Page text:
Home OPINION COMMENTARY Senate, Under Akpabio, Retools For Strength, By Ken Harris

Senate, Under Akpabio, Retools For Strength, By Ken Harris

Godswill Akpabio
The screening of President Bola Tinubu’s ministerial nominees came to a conclusion last Wednesday amid high drama when one of the last three nominees collapsed during his screening before the Committee of the Whole of the Senate.
The three nominees screened on that day were Dr Jamila Bio Ibrahim (Kwara) Balarabe Lawal (Kaduna) and Ayodele Olawande (Ondo).
Incidentally, expectations on that day were fixed on the two youthful nominees earmarked to handle the Youth ministry.
Miss Bio Ibrahim, 37 and Olawande, 34 are about the youngest to have been nominated as ministers and join the league of the minister of humanitarian development, Dr Betta Edu to marking out the Tinubu administration as about the most youthful administration in the country’s history.
However, the third nominee, Lawal was, however, a contrast and came as a chip from the old bloc who at 65 years is about twice the age of each of the other two ministerial nominees screened on that day.
As the screening proceeded last Wednesday with Dr Bio many who were watching the event on television were gripped with the confidence, carriage and capacity of the lady.
She had actually come prepared. Her father about 12 years ago also passed through the Senate to be confirmed as a minister during the Goodluck Jonathan administration.
Senator Goodswill Akpabio who was presiding also showed his ability despite being of the older generation to guide the Senate to connect with the verve and vibrancy that came from Dr Bio.
Following her, Lawal who showed more maturity came to the dais. Lawal was nominated to replace Mallam Nasir El-Rufai, the immediate past governor of Kaduna State. Lawal had served as Secretary to the State Government and he is reputed to have held that office the longest in recent history.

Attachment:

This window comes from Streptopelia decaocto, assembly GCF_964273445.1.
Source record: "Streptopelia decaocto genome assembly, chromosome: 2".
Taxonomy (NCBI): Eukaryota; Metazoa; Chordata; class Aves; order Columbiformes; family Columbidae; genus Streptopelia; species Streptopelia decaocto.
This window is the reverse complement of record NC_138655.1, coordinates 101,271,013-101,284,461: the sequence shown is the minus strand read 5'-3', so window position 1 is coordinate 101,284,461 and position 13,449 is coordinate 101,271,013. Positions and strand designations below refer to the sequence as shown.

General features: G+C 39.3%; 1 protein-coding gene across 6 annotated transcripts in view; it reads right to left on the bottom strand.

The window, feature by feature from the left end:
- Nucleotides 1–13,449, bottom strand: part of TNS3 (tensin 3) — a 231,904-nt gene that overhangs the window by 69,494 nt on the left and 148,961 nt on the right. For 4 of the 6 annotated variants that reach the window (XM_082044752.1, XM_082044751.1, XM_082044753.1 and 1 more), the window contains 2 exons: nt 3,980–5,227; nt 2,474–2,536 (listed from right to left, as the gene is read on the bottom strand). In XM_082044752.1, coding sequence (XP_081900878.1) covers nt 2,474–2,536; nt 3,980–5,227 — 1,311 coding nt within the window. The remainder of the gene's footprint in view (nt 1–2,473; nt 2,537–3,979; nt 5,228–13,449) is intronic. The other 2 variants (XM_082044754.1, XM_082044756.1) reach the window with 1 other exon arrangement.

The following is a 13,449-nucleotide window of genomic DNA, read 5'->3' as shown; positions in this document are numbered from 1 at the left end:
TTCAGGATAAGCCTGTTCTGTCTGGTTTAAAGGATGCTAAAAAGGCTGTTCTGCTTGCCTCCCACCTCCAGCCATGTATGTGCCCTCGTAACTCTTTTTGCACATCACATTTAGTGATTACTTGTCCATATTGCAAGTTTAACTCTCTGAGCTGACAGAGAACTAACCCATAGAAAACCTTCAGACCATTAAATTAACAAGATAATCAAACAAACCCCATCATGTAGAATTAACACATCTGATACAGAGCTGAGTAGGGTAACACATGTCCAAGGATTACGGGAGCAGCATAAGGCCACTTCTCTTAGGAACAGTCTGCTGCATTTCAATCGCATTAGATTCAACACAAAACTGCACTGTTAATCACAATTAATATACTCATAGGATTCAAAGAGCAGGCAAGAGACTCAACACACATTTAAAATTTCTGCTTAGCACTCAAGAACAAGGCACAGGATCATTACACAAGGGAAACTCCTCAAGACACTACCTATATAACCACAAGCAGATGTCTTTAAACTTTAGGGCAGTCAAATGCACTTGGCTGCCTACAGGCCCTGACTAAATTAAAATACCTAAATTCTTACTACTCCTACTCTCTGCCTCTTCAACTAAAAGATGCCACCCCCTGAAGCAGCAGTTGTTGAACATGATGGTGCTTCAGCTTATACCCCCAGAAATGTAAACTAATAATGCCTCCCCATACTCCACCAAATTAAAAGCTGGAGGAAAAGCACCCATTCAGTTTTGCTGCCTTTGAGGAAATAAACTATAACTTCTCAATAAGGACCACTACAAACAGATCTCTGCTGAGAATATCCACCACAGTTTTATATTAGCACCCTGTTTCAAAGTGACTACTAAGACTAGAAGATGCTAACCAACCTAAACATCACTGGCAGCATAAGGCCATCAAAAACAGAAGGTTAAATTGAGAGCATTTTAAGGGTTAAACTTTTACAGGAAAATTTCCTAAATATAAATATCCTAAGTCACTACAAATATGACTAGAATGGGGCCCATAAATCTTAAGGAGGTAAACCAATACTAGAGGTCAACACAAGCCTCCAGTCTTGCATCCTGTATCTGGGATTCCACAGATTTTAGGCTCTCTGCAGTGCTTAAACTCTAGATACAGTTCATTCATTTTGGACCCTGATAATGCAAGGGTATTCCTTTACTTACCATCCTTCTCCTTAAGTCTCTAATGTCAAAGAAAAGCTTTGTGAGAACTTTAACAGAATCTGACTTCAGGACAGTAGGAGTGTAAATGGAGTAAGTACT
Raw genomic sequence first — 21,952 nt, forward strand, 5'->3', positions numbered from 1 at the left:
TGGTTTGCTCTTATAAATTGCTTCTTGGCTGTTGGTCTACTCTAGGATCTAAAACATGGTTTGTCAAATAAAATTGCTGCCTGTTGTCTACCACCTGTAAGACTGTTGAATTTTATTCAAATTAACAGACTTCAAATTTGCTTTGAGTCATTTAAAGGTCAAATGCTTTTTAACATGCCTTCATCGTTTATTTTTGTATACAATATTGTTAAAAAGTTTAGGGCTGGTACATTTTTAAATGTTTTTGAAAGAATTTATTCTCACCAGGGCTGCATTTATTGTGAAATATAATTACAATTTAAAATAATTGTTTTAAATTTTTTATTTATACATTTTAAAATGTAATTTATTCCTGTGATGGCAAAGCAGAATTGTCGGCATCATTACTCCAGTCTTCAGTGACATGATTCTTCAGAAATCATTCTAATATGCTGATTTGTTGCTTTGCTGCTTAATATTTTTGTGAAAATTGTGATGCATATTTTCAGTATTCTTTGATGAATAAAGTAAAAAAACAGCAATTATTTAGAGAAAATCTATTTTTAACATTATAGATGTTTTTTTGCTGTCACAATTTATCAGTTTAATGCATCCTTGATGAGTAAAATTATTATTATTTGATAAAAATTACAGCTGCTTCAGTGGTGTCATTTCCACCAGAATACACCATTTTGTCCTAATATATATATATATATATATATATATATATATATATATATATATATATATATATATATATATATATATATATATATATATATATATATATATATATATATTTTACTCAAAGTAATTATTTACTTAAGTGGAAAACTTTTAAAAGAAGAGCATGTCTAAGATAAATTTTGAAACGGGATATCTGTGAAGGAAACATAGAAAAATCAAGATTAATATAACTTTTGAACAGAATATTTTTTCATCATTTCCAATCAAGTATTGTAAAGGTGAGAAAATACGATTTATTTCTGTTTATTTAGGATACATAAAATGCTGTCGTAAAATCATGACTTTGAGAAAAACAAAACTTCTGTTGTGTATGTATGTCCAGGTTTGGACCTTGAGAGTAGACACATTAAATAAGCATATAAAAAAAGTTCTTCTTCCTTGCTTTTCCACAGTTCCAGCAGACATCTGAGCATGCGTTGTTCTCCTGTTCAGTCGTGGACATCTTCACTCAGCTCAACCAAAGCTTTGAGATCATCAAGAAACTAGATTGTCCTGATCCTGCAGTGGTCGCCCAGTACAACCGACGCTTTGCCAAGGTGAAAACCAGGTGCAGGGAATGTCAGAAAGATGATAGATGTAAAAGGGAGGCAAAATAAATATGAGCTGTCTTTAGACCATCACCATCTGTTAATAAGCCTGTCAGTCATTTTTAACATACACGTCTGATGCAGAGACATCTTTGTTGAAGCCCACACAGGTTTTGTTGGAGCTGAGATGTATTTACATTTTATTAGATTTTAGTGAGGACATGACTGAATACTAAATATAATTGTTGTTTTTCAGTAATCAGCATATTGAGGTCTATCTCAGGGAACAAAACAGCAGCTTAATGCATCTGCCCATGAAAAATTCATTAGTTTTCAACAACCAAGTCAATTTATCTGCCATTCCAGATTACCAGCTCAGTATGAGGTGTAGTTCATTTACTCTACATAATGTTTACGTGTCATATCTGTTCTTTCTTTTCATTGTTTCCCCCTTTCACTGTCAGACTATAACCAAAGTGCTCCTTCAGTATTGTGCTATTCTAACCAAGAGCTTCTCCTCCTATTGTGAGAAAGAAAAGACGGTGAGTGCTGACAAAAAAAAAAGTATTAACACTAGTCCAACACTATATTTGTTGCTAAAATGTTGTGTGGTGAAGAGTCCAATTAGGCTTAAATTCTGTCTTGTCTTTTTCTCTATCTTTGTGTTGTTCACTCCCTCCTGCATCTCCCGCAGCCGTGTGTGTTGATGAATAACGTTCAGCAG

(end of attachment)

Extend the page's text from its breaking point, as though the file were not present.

Following his introduction of himself as Senator Sunday Katung from Kaduna South stood up to speak on the nominee who was born in his constituency, the nominee collapsed setting everyone in confusion.
Senator Akpabio, however, took charge giving instructions first for the revival of the nominee. Within minutes the nominee was revived and was back on his feet as he blamed the collapse on exhaustion.
The fact that nothing untoward happened to the nominee goes a long way to show that the National Assembly is itself well kitted for such emergencies. Indeed, Dr Jamilia Bio remarkably had during her screening disclosed that she served in the National Assembly Clinic passing her service there as satisfactory.
Another remarkable takeaway from the unfortunate incident was the instruction by Akpabio to the media to turn off their cameras, giving the human side of Doctor Akpabio as he took charge with calmness during the rowdy minutes while the nominee was on the floor.
Meanwhile, a school of thought is of the opinion that the unfortunate incident put a lie to the claim by some that Senate ministerial screening is a walk in the park.
As the nominee himself said his slump had to do with exhaustion.
“I’m alright now. I’ve been treated and I’m alright now. It was basically exhaustion,” underlining the fact that appearing before the Senate on anything is surely not a walk in the park.
The Senate in the last week also strengthened its rules with the amendment of its standing rules to allow only senators with cognate experience in the legislative body to be elected as presiding officers; to wit, as Senate President or Deputy President of Senate.
The amendment according to a Senate source is to give the legislative body the best leadership at every opportunity.
“In the media you don’t appoint a reporter as editor-in-chief, do you? So in the Senate the body is being equipped that henceforth that only senators who have served at least once in the Senate aspire to be Senate President or Deputy Senate President.”
Though the Constitution through Section 50 allows the Senate to regulate itself, the legislative body through Rule 3 sub section 2 had created a lacuna that allowed first timers to aspire for the office of Senate President.
While some may link this to the bid by Senator Abdulazziz Yari against Akpabio during the leadership election, few, however, believe that it was essentially targeted at Yari given the fact that the former Zamfara State governor had already pledged loyalty to Akpabio and may well have buried his dream at least for now.
Ken Harris is a public affairs commentator in Abuja.

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